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Topic: Please critique my scheme for re-weighting source data
Replies: 7   Last Post: May 27, 2012 11:57 AM

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 Richard Ulrich Posts: 2,961 Registered: 12/13/04
Re: Please critique my scheme for re-weighting source data
Posted: Feb 23, 2012 1:56 PM

You give no hint, that I notice, of what it is that you
are trying to accomplish.

For most purposes of inference that come to my mind,
the extreme cases -- the ones that you seem to propose
to drop -- are the most informative and most interesting.
So I conclude that your interests are probably the opposite
(in some fashion) from what my naive interests would be.

I repeat-- What are you trying to do?

--
Rich Ulrich

On Thu, 23 Feb 2012 08:27:19 -0800, Jennifer Murphy
<JenMurphy@jm.invalid> wrote:

>I have a table of several thousand words showing how many times each
>word occurs in a corpus of several hundred million words.
>
>The table has 7 columns. Here is some sample data.
>
> Word Total A B C D E
>aardvark 30 3 9 8 8 2
>aback 990 112 542 135 145 56
>abacus 119 9 47 25 26 12
>abalone 180 0 34 66 59 21
>abattoir 116 4 22 24 3 63
>abbess 171 1 125 7 6 32
>abbey 376 35 138 78 29 96
>abnormality 1261 153 37 387 83 601
>acculturation 1613 1 2 23 18 1569
>coefficient 4499 7 23 77 7 4385
>covariate 668 0 0 0 0 668
>curricular 1714 7 3 29 17 1658
>operand 186 0 0 0 0 186
>subscale 4160 1 0 3 0 4156
>
>Columns A-E represent tallies from different types of sources:
>
> Col Source
> A Spoken sources (TV, radio, movies)
> B Fiction (books)
> C Popular magazines
> D Newspapers
>
>The Total column represents the arithmetic sum of columns A-E.
>
>The problem is that the sources contain very different types of words.
>The biggest problem is the Academic genre. Those sources tend to use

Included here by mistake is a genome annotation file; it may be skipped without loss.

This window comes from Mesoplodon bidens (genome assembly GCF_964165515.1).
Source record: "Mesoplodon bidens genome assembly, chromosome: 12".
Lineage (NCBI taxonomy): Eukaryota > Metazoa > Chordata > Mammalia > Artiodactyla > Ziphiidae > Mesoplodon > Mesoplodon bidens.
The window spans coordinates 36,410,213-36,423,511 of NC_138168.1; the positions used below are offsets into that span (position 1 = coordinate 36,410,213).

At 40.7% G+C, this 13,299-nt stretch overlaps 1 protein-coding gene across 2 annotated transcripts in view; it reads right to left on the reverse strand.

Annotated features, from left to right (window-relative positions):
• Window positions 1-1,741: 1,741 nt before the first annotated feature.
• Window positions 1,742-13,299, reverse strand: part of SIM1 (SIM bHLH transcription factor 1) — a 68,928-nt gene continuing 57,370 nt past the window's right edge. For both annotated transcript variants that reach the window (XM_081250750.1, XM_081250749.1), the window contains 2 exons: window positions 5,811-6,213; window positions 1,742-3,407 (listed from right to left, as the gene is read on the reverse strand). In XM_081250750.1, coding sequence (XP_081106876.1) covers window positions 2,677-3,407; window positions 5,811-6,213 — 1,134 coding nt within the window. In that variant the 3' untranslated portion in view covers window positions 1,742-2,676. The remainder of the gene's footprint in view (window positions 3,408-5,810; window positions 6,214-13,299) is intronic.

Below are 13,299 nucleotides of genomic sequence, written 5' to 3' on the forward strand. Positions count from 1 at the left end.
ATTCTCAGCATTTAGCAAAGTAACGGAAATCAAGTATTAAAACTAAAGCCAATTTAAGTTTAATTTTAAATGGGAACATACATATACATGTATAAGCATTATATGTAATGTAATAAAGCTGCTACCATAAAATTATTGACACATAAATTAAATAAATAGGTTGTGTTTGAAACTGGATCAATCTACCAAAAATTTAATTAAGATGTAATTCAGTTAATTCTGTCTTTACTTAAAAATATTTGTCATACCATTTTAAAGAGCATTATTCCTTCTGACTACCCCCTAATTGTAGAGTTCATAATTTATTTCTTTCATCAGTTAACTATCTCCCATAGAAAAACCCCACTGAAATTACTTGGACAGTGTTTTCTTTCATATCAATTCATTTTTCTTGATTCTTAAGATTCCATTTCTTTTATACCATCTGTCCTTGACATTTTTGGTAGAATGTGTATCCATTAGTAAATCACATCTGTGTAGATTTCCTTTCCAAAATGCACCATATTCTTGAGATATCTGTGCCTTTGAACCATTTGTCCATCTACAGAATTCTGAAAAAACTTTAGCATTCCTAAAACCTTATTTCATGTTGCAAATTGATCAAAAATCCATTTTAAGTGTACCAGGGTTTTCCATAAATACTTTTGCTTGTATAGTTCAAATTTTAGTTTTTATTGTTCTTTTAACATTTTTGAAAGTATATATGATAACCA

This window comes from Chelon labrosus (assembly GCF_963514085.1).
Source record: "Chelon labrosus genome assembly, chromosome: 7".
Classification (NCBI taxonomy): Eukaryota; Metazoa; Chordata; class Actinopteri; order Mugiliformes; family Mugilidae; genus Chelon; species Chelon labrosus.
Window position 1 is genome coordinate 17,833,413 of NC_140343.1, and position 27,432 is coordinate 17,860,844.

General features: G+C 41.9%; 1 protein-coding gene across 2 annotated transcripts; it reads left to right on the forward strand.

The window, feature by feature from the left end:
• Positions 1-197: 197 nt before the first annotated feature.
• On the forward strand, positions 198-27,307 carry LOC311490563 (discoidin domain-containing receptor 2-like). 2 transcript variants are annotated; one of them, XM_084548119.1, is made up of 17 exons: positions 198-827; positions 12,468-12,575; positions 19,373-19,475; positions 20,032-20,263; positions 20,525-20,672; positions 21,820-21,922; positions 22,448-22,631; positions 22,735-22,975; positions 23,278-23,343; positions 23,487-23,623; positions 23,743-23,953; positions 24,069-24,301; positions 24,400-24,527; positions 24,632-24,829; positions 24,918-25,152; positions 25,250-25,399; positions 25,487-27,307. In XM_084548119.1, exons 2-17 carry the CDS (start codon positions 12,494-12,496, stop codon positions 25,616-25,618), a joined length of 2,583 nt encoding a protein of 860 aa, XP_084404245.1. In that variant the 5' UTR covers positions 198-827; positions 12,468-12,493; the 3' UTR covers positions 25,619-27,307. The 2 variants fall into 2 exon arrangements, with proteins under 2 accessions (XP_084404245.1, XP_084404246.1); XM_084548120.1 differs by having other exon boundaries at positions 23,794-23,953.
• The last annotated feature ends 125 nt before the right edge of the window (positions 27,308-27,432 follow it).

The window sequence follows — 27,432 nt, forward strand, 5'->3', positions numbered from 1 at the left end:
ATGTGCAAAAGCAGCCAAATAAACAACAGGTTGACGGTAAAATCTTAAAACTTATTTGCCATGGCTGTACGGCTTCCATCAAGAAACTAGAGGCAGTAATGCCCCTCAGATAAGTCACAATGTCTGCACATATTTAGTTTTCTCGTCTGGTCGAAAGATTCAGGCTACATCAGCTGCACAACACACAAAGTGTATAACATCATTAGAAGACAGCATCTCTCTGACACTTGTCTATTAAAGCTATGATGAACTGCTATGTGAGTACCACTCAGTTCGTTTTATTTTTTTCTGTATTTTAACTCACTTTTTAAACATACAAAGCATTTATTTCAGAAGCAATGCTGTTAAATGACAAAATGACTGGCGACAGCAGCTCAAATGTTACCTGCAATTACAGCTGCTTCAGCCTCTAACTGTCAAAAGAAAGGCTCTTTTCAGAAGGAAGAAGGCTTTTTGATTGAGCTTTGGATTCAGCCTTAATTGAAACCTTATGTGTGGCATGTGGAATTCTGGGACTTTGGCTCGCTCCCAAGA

>highly technical terms and jargon and they use some common words in
>somewhat unusual ways. There are over 17,000 words with academic tallies
>that are at least double the average of the other four genres, over
>4,000 that are at least 10 times higher, over 900 that are at least 100
>times higher, and almost 500 that are only in the academic genre.
>Several examples are included in the table above.
>
>The Spoken genre is also skewed by slang and casual terminology, but to
>a much lower degree.
>
>I could just eliminate those two columns, but I would prefer to keep
>them in the mix, but at a lower weight. I would like to come up with
>some scheme for assigning weighting factors to each column.
>
>One scheme is to assign each column a relative weight. Let's say I want
>to give column A 3/4 weight (0.75) and column E 1/4 weight (0.25) as
>compared to the other columns. If I assigned weighting factors of 0.75
>1.0 1.0 1.0 0.25, I could multiply each score in each column by the
>corresponding weighting factors.
>
>This actually produces better results, but it reduces the totals by 4/5.
>To keep the overall totals about the same, I could multiply the result
>by 5/4 to compensate for reducing the overall weight from 5 to 4.
>
>I would appreciate any comments on this method and any suggestions for a
>better one.
>
>Specifically,
>
>1. Is my discounting scheme a reasonable one?
>
>2. Is my readjustment solution appropriate?
>
>3. Is there a better way to do this?
>

Date Subject Author
2/23/12 Jennifer Murphy
2/23/12 Richard Ulrich
2/23/12 Jennifer Murphy